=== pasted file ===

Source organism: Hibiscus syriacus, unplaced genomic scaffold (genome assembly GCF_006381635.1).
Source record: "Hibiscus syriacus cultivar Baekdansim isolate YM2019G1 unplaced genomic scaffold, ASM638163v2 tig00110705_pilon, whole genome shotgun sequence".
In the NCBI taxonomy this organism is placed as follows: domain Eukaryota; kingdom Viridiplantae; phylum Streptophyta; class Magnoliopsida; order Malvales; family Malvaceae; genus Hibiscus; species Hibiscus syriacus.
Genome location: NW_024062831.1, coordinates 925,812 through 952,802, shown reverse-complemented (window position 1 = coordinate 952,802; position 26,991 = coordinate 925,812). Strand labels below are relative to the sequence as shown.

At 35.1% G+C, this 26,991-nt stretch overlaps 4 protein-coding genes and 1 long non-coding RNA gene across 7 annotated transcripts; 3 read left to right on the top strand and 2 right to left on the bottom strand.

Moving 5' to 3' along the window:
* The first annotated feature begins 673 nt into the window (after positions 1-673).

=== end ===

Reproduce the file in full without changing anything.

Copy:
Source organism: Hibiscus syriacus, unplaced genomic scaffold (genome assembly GCF_006381635.1).
Source record: "Hibiscus syriacus cultivar Baekdansim isolate YM2019G1 unplaced genomic scaffold, ASM638163v2 tig00110705_pilon, whole genome shotgun sequence".
In the NCBI taxonomy this organism is placed as follows: domain Eukaryota; kingdom Viridiplantae; phylum Streptophyta; class Magnoliopsida; order Malvales; family Malvaceae; genus Hibiscus; species Hibiscus syriacus.
Genome location: NW_024062831.1, coordinates 925,812 through 952,802, shown reverse-complemented (window position 1 = coordinate 952,802; position 26,991 = coordinate 925,812). Strand labels below are relative to the sequence as shown.

At 35.1% G+C, this 26,991-nt stretch overlaps 4 protein-coding genes and 1 long non-coding RNA gene across 7 annotated transcripts; 3 read left to right on the top strand and 2 right to left on the bottom strand.

Moving 5' to 3' along the window:
* The first annotated feature begins 673 nt into the window (after positions 1-673).